by Ross Vlahos, Peter A. B. Wark, Gary P. Anderson, Steven Bozinovski
Chronic Obstructive Pulmonary Disease (COPD) is currently the fifth leading cause of death worldwide. Neutrophilic inflammation is prominent, worsened during infective exacerbations and is refractory to glucocorticosteroids (GCs). Deregulated neutrophilic inflammation can cause excessive matrix degradation through proteinase release. Gelatinase and azurophilic granules within neutrophils are a major source of matrix metalloproteinase (MMP)-9 and neutrophil elastase (NE), respectively, which are elevated in COPD. Methods
Secreted MMP-9 and NE activity in BALF were stratified according to GOLD severity stages. The regulation of secreted NE and MMP-9 in isolated blood neutrophils was investigated using a pharmacological approach. In vivo release of MMP-9 and NE in mice exposed to cigarette smoke (CS) and/or the TLR agonist lipopolysaccharide (LPS) in the presence of dexamethasone (Dex) was investigated. Results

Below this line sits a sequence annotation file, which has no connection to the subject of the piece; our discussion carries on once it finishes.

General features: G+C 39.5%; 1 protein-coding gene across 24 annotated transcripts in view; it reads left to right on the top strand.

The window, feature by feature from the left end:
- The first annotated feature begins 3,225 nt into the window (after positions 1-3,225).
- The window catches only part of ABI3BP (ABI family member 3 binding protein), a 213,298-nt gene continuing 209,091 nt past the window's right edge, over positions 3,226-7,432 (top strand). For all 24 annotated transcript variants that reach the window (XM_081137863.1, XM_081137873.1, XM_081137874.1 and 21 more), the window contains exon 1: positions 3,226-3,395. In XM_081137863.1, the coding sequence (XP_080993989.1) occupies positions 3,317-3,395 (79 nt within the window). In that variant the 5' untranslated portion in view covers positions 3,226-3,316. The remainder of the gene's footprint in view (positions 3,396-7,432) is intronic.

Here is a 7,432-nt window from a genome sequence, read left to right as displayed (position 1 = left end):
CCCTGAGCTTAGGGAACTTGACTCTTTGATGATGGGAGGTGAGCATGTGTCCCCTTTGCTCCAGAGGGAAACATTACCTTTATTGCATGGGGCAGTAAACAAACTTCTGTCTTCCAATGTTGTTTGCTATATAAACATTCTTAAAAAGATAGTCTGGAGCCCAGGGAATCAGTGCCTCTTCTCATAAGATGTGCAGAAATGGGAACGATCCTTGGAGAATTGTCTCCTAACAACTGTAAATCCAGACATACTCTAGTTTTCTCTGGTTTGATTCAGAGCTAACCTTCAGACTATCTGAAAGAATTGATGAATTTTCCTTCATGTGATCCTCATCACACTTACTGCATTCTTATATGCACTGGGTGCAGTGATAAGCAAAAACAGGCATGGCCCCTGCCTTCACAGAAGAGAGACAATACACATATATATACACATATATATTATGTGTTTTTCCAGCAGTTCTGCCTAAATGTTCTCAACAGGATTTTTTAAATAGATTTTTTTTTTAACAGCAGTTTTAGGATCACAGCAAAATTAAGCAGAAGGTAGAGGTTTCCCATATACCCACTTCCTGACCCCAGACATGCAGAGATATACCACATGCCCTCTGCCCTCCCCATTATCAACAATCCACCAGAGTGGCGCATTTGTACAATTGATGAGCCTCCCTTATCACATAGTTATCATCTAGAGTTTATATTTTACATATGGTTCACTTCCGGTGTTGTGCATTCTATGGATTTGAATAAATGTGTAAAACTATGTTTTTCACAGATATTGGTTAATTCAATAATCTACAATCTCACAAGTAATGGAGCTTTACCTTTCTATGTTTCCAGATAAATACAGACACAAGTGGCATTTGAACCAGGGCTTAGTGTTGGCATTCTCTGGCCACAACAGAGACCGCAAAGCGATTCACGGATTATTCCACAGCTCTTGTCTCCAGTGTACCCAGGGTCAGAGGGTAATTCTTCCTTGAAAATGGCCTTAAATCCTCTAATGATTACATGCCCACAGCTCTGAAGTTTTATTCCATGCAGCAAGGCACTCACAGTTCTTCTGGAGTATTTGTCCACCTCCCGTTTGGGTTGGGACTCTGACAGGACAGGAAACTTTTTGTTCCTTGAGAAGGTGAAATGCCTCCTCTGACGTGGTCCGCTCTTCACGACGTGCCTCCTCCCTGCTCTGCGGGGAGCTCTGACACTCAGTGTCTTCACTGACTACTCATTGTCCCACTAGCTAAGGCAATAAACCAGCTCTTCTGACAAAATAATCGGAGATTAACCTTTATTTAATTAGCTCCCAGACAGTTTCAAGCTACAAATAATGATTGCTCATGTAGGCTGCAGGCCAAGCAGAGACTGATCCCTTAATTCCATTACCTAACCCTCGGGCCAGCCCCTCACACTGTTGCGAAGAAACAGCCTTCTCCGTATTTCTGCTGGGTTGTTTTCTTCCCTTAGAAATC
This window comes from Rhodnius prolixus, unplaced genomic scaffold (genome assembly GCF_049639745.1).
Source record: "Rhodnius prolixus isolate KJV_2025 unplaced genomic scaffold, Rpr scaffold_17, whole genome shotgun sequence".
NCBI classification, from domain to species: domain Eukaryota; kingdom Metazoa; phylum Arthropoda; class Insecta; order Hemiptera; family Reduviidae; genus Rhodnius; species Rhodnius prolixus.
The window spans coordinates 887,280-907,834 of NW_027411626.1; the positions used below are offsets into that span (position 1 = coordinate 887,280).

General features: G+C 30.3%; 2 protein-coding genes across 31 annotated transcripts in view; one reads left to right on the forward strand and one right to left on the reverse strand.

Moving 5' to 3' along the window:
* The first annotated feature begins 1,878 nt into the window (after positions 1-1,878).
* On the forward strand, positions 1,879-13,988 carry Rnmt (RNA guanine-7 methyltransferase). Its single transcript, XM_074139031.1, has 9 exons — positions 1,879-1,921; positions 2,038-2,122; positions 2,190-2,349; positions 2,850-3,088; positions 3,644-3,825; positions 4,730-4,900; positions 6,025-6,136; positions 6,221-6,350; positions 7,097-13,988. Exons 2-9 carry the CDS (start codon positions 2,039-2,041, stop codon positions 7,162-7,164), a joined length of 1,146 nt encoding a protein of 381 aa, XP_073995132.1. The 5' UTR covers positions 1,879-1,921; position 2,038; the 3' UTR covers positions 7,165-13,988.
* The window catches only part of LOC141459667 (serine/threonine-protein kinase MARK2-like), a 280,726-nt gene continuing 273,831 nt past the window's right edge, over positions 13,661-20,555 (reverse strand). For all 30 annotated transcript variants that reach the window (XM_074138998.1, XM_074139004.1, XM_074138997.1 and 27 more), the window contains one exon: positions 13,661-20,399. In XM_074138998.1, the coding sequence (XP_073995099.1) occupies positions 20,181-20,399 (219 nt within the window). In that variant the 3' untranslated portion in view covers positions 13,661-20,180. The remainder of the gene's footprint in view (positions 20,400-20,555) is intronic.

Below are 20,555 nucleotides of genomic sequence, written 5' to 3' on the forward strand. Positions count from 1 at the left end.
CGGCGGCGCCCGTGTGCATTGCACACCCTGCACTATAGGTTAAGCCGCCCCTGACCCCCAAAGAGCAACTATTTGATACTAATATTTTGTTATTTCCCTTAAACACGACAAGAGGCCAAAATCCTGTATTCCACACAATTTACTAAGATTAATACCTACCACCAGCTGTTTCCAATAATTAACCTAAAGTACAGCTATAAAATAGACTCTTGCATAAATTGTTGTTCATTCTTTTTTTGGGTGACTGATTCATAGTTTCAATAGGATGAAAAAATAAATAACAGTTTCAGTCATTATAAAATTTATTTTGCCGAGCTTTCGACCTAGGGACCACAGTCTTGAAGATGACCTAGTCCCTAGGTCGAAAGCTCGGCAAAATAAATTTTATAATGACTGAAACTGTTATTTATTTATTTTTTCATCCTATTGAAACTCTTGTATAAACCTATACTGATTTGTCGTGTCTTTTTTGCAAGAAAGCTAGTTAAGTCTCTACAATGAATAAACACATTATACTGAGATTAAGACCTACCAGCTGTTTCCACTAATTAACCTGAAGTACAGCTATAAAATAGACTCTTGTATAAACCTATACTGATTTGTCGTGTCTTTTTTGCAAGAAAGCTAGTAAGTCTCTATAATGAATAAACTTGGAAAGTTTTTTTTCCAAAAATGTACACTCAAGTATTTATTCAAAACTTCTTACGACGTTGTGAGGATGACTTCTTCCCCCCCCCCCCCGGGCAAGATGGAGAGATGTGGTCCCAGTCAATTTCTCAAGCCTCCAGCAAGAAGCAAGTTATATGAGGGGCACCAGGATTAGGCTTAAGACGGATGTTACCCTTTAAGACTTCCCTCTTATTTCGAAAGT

Neutrophil activation as assessed by NE release was increased in severe COPD (36-fold, GOLD II vs. IV). MMP-9 levels (8-fold) and activity (21-fold) were also elevated in severe COPD, and this activity was strongly associated with BALF neutrophils (r?=?0.92, p<0.001), but not macrophages (r?=?0.48, p?=?0.13). In vitro, release of NE and MMP-9 from fMLP stimulated blood neutrophils was insensitive to Dex and attenuated by the PI3K inhibitor, wortmannin. In vivo, GC resistant neutrophil activation (NE release) was only seen in mice exposed to CS and LPS. In addition, GC refractory MMP-9 expression was only associated with neutrophil activation. Conclusions
As neutrophils become activated with increasing COPD severity, they become an important source of NE and MMP-9 activity, which secrete proteinases independently of TIMPs. Furthermore, as NE and MMP-9 release was resistant to GC, targeting of the PI3K pathway may offer an alternative pathway to combating this proteinase imbalance in severe COPD.